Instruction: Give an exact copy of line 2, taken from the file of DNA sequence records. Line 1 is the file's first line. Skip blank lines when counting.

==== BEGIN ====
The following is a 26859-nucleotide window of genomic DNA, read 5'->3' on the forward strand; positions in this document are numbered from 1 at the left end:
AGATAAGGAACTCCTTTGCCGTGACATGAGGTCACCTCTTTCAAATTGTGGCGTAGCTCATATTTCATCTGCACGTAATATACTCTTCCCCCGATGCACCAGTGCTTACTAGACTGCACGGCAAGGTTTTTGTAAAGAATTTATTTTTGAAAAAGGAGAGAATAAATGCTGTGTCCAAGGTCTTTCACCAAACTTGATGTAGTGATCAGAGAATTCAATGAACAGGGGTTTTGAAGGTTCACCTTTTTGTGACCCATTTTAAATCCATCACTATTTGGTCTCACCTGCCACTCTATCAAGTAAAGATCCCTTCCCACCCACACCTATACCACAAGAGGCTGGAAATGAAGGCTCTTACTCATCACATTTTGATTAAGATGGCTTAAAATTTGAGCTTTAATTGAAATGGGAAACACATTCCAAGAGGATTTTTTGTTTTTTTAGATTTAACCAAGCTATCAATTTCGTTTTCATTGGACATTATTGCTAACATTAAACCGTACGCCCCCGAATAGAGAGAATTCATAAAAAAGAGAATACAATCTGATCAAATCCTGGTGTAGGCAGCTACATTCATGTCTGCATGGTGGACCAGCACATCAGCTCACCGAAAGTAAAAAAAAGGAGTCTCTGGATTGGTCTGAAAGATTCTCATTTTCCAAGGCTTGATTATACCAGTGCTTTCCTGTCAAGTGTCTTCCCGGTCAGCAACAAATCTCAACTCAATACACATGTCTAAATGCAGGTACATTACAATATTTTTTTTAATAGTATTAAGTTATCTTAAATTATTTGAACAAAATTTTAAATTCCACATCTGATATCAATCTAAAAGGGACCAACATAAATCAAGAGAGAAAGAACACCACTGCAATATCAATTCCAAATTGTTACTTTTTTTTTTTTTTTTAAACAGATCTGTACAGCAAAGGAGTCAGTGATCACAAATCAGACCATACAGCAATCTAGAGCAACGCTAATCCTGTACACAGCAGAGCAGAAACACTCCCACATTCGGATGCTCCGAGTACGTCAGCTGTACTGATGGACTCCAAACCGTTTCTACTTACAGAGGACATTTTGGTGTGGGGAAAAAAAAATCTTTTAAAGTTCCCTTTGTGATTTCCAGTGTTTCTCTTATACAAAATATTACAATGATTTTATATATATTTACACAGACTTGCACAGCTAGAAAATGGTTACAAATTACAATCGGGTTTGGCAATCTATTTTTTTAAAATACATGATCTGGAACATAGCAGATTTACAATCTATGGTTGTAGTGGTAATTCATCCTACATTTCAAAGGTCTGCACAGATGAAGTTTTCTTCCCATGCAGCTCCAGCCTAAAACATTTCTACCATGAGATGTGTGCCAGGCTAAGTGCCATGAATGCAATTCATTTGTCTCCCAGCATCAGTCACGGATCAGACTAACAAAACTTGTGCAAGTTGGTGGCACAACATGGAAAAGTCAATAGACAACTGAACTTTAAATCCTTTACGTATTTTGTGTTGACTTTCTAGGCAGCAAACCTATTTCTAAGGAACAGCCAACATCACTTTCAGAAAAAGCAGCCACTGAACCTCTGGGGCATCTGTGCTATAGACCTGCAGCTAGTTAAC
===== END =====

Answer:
AGATAAGGAACTCCTTTGCCGTGACATGAGGTCACCTCTTTCAAATTGTGGCGTAGCTCATATTTCATCTGCACGTAATATACTCTTCCCCCGATGCACCAGTGCTTACTAGACTGCACGGCAAGGTTTTTGTAAAGAATTTATTTTTGAAAAAGGAGAGAATAAATGCTGTGTCCAAGGTCTTTCACCAAACTTGATGTAGTGATCAGAGAATTCAATGAACAGGGGTTTTGAAGGTTCACCTTTTTGTGACCCATTTTAAATCCATCACTATTTGGTCTCACCTGCCACTCTATCAAGTAAAGATCCCTTCCCACCCACACCTATACCACAAGAGGCTGGAAATGAAGGCTCTTACTCATCACATTTTGATTAAGATGGCTTAAAATTTGAGCTTTAATTGAAATGGGAAACACATTCCAAGAGGATTTTTTGTTTTTTTAGATTTAACCAAGCTATCAATTTCGTTTTCATTGGACATTATTGCTAACATTAAACCGTACGCCCCCGAATAGAGAGAATTCATAAAAAAGAGAATACAATCTGATCAAATCCTGGTGTAGGCAGCTACATTCATGTCTGCATGGTGGACCAGCACATCAGCTCACCGAAAGTAAAAAAAAGGAGTCTCTGGATTGGTCTGAAAGATTCTCATTTTCCAAGGCTTGATTATACCAGTGCTTTCCTGTCAAGTGTCTTCCCGGTCAGCAACAAATCTCAACTCAATACACATGTCTAAATGCAGGTACATTACAATATTTTTTTTAATAGTATTAAGTTATCTTAAATTATTTGAACAAAATTTTAAATTCCACATCTGATATCAATCTAAAAGGGACCAACATAAATCAAGAGAGAAAGAACACCACTGCAATATCAATTCCAAATTGTTACTTTTTTTTTTTTTTTTAAACAGATCTGTACAGCAAAGGAGTCAGTGATCACAAATCAGACCATACAGCAATCTAGAGCAACGCTAATCCTGTACACAGCAGAGCAGAAACACTCCCACATTCGGATGCTCCGAGTACGTCAGCTGTACTGATGGACTCCAAACCGTTTCTACTTACAGAGGACATTTTGGTGTGGGGAAAAAAAAATCTTTTAAAGTTCCCTTTGTGATTTCCAGTGTTTCTCTTATACAAAATATTACAATGATTTTATATATATTTACACAGACTTGCACAGCTAGAAAATGGTTACAAATTACAATCGGGTTTGGCAATCTATTTTTTTAAAATACATGATCTGGAACATAGCAGATTTACAATCTATGGTTGTAGTGGTAATTCATCCTACATTTCAAAGGTCTGCACAGATGAAGTTTTCTTCCCATGCAGCTCCAGCCTAAAACATTTCTACCATGAGATGTGTGCCAGGCTAAGTGCCATGAATGCAATTCATTTGTCTCCCAGCATCAGTCACGGATCAGACTAACAAAACTTGTGCAAGTTGGTGGCACAACATGGAAAAGTCAATAGACAACTGAACTTTAAATCCTTTACGTATTTTGTGTTGACTTTCTAGGCAGCAAACCTATTTCTAAGGAACAGCCAACATCACTTTCAGAAAAAGCAGCCACTGAACCTCTGGGGCATCTGTGCTATAGACCTGCAGCTAGTTAAC